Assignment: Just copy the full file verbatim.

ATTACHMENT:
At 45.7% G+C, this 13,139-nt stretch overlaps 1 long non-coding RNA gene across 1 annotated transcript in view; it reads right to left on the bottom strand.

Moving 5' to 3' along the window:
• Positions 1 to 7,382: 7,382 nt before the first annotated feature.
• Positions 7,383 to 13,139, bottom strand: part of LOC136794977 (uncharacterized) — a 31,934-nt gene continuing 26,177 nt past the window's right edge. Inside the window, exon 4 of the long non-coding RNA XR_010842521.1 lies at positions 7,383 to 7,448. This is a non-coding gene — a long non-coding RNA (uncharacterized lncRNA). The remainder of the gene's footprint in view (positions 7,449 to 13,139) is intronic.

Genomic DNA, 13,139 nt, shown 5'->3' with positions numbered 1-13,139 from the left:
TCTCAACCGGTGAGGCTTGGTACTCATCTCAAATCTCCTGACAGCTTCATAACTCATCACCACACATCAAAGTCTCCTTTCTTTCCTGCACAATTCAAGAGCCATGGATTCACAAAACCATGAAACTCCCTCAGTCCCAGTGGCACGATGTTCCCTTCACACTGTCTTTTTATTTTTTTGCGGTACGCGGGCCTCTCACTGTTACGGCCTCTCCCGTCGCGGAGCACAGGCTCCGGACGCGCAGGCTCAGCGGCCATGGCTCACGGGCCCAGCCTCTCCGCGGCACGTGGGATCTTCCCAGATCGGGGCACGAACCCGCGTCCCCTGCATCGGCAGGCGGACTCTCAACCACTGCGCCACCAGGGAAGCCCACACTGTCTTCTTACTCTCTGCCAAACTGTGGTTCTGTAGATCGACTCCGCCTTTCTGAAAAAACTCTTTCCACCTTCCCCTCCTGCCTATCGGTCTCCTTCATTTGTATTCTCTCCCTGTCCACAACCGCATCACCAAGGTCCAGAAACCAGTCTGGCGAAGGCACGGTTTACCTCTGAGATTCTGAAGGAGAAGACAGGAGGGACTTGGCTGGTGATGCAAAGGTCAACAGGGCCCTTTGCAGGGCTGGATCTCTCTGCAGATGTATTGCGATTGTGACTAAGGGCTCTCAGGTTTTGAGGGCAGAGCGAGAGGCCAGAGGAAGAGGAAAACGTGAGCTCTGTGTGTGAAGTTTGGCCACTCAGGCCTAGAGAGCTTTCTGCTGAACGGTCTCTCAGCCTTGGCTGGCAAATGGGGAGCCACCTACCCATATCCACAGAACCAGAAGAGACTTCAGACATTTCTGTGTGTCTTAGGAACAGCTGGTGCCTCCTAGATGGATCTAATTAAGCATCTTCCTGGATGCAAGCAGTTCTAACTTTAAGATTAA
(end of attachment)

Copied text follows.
At 45.7% G+C, this 13,139-nt stretch overlaps 1 long non-coding RNA gene across 1 annotated transcript in view; it reads right to left on the bottom strand.

Moving 5' to 3' along the window:
• Positions 1 to 7,382: 7,382 nt before the first annotated feature.
• Positions 7,383 to 13,139, bottom strand: part of LOC136794977 (uncharacterized) — a 31,934-nt gene continuing 26,177 nt past the window's right edge. Inside the window, exon 4 of the long non-coding RNA XR_010842521.1 lies at positions 7,383 to 7,448. This is a non-coding gene — a long non-coding RNA (uncharacterized lncRNA). The remainder of the gene's footprint in view (positions 7,449 to 13,139) is intronic.

Genomic DNA, 13,139 nt, shown 5'->3' with positions numbered 1-13,139 from the left:
TCTCAACCGGTGAGGCTTGGTACTCATCTCAAATCTCCTGACAGCTTCATAACTCATCACCACACATCAAAGTCTCCTTTCTTTCCTGCACAATTCAAGAGCCATGGATTCACAAAACCATGAAACTCCCTCAGTCCCAGTGGCACGATGTTCCCTTCACACTGTCTTTTTATTTTTTTGCGGTACGCGGGCCTCTCACTGTTACGGCCTCTCCCGTCGCGGAGCACAGGCTCCGGACGCGCAGGCTCAGCGGCCATGGCTCACGGGCCCAGCCTCTCCGCGGCACGTGGGATCTTCCCAGATCGGGGCACGAACCCGCGTCCCCTGCATCGGCAGGCGGACTCTCAACCACTGCGCCACCAGGGAAGCCCACACTGTCTTCTTACTCTCTGCCAAACTGTGGTTCTGTAGATCGACTCCGCCTTTCTGAAAAAACTCTTTCCACCTTCCCCTCCTGCCTATCGGTCTCCTTCATTTGTATTCTCTCCCTGTCCACAACCGCATCACCAAGGTCCAGAAACCAGTCTGGCGAAGGCACGGTTTACCTCTGAGATTCTGAAGGAGAAGACAGGAGGGACTTGGCTGGTGATGCAAAGGTCAACAGGGCCCTTTGCAGGGCTGGATCTCTCTGCAGATGTATTGCGATTGTGACTAAGGGCTCTCAGGTTTTGAGGGCAGAGCGAGAGGCCAGAGGAAGAGGAAAACGTGAGCTCTGTGTGTGAAGTTTGGCCACTCAGGCCTAGAGAGCTTTCTGCTGAACGGTCTCTCAGCCTTGGCTGGCAAATGGGGAGCCACCTACCCATATCCACAGAACCAGAAGAGACTTCAGACATTTCTGTGTGTCTTAGGAACAGCTGGTGCCTCCTAGATGGATCTAATTAAGCATCTTCCTGGATGCAAGCAGTTCTAACTTTAAGATTAA